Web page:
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Wednesday the NCAA made its ruling on two appeals of sanctions made by Syracuse University, with the news being mixed for the men’s basketball program.

On the positive side the NCAA ruled that Syracuse will be docked two scholarships per season for the next four years, as opposed to the original ruling of three. As a result Jim Boeheim’s program only has to account for the loss of eight total scholarships, meaning that they’ll have 11 to fill in each of the next four seasons as opposed to ten.

One scholarship may not seem like a big deal, but in a sport where you only get 13 (when not dealing with sanctions) getting that grant-in-aid back really helps from a recruiting standpoint.

As for the negatives, they both concern Boeheim. Not only has there yet to be a ruling on Boeheim’s appeal of his nine-game suspension that goes into effect when ACC play begins in January (that appeal is being heard separately), but the appeal to reinstate the wins that were vacated as part of the sanctions was denied. As a result Boeheim officially has 868 wins instead of 969 (not counting today’s game against Charlotte).

And with Mike Hopkins set to take over as head coach in 2018, the denial means that college basketball will have to wait quite some time before anyone threatens to join Duke’s Mike Krzyzewski in the 1,000 wins club.

While not having the wins officially reinstated does hurt, getting a scholarship back for each of the next four seasons is a bigger deal when it comes to the long-term health of the Syracuse program. Also of great importance will be the ruling regarding Boeheim’s suspension, as a suspended coach is not allowed to have any contact with his players or coaching staff while serving the penalty.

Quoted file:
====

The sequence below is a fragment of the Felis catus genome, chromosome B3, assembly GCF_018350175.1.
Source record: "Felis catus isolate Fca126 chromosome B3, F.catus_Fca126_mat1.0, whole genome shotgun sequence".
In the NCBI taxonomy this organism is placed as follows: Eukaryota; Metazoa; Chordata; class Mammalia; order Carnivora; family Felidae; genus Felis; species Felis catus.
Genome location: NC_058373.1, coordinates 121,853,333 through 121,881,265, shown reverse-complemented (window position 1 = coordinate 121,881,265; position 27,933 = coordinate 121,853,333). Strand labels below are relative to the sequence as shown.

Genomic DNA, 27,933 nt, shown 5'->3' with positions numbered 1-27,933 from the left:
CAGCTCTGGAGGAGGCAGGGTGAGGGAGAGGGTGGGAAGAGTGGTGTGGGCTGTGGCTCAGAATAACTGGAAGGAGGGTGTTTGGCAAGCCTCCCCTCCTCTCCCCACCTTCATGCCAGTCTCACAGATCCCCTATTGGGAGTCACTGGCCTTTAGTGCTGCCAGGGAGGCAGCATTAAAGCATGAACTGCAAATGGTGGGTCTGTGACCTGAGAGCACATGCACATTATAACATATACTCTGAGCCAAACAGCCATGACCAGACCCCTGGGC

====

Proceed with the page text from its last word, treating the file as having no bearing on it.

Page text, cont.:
And with the original ruling due to take up half of Syracuse’s league slate, not having Boeheim (or the chance to speak with him) is a big deal when it comes to this current team.

St. John’s forward Kassoum Yakwe cleared by NCAA

Chris Mullin
AP Photo/Rick Bowmer
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St. John’s forward Kassoum Yakwe has been cleared by the NCAA to play this season and will be eligible immediately, the school announced on Wednesday.

Yakwe is a 6-foot-8 forward that reclassified and enrolled at St. John’s this fall. He attended the same high school as Kansas forward Cheick Diallo, who was also cleared by the NCAA to play today.

St. John’s played in the Maui Invitational this week, and Yakwe did not take part. His first game with the Johnnies will be on Dec. 2nd against Fordham if the program plans to play his this season.

The question that must be asked, however, is whether or not he will suit up or simply redshirt. The Johnnies are in the midst of a serious rebuild and will be without their other elite recruit this season, Marcus Lovett. Lovett was ruled a partial qualifier. Would it make sense to burn a year of eligibility on what make amount to a wasted season, or will head coach Chris Mullin opt to save that year for down the road?